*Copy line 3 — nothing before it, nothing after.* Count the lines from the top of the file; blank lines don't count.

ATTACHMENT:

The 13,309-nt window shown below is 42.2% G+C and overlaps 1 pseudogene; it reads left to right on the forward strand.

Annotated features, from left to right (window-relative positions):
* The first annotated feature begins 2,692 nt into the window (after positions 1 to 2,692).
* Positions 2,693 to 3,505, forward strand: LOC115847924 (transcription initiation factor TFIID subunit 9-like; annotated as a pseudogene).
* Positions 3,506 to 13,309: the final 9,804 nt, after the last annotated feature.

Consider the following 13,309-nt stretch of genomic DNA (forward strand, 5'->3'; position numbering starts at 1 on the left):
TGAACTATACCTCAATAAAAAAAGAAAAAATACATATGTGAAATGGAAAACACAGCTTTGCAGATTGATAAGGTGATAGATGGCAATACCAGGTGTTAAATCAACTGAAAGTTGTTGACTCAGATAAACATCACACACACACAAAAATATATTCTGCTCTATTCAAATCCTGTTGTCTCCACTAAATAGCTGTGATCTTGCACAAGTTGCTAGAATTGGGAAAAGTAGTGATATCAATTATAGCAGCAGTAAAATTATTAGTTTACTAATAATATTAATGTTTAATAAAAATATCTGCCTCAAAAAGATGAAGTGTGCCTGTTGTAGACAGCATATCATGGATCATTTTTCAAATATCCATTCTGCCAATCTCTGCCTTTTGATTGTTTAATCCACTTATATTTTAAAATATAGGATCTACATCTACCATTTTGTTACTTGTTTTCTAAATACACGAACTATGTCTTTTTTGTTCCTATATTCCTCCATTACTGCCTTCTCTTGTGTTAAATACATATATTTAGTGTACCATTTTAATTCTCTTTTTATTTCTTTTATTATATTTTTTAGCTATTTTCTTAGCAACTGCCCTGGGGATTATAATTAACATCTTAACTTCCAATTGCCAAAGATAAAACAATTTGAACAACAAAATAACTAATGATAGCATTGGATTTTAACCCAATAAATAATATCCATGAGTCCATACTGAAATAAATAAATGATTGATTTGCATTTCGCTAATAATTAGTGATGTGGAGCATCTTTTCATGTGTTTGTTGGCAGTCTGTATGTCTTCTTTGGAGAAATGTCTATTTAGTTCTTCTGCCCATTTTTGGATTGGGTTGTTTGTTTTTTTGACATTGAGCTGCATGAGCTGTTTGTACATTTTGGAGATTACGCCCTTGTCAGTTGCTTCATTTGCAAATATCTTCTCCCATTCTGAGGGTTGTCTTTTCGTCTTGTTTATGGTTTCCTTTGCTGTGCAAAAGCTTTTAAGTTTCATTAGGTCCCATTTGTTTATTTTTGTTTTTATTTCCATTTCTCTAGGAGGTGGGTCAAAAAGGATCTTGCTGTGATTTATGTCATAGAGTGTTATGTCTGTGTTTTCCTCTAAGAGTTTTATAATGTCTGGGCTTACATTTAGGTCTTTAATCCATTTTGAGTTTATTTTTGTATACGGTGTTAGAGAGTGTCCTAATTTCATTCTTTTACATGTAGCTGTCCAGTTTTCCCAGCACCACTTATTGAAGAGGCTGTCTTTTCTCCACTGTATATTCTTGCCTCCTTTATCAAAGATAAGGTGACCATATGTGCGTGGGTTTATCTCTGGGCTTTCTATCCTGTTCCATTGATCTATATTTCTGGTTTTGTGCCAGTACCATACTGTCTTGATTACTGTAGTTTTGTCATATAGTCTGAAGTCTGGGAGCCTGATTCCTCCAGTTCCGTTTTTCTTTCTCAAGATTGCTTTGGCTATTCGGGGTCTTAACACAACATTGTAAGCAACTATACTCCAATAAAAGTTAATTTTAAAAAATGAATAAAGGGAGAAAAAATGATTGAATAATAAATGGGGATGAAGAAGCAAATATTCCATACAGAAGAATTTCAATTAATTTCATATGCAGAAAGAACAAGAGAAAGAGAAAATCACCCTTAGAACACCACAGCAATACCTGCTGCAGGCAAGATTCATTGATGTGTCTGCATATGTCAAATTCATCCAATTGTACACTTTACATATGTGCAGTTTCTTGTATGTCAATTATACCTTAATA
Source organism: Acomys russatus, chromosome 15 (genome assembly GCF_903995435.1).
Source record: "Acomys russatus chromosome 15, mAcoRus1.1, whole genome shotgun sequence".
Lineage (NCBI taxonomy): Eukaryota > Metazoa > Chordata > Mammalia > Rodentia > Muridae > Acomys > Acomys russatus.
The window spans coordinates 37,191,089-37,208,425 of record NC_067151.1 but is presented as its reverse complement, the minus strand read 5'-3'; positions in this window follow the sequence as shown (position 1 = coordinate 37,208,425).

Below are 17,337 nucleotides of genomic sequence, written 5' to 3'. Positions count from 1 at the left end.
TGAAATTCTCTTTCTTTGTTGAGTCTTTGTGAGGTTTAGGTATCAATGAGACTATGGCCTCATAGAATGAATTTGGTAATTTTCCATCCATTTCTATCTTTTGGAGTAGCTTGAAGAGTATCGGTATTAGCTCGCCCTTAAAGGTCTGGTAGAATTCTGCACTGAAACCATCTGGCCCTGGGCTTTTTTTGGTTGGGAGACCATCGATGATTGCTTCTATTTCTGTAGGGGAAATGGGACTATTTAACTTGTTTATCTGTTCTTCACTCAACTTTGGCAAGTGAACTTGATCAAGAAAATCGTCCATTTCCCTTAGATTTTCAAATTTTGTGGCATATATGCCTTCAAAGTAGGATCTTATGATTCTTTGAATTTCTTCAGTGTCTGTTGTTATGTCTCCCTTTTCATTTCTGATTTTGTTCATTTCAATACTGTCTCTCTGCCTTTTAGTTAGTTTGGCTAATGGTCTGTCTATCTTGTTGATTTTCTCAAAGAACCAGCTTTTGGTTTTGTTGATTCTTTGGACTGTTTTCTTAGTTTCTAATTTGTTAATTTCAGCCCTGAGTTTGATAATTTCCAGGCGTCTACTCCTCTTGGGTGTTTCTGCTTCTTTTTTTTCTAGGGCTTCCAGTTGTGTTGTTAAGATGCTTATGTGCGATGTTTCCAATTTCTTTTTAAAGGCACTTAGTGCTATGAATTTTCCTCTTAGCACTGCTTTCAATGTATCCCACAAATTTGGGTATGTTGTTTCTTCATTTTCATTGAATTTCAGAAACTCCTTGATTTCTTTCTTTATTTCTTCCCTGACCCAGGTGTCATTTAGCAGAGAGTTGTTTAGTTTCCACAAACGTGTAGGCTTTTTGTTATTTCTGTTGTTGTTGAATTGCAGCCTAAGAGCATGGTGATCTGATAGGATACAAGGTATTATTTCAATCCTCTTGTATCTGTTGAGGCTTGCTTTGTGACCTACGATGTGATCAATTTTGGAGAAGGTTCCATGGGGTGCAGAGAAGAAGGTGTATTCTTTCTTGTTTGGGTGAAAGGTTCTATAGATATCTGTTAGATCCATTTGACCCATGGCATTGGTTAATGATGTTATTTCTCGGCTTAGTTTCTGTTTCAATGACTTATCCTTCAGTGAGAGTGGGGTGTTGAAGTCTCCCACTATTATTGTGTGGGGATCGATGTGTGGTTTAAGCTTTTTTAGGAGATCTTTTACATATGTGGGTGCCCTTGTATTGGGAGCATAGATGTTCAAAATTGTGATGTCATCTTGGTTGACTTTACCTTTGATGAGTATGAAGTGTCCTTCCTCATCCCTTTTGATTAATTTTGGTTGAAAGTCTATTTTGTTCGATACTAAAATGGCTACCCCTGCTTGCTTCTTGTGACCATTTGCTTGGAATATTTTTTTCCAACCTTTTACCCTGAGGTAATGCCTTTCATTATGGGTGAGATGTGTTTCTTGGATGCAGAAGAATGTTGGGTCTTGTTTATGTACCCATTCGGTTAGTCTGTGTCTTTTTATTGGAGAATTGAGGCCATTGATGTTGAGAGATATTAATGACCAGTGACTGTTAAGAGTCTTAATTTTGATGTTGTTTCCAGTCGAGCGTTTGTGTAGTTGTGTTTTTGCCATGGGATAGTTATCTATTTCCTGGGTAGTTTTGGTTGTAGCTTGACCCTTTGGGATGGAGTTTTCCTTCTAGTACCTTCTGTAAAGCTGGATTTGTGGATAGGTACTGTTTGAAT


* The first annotated feature begins 2,692 nt into the window (after positions 1 to 2,692).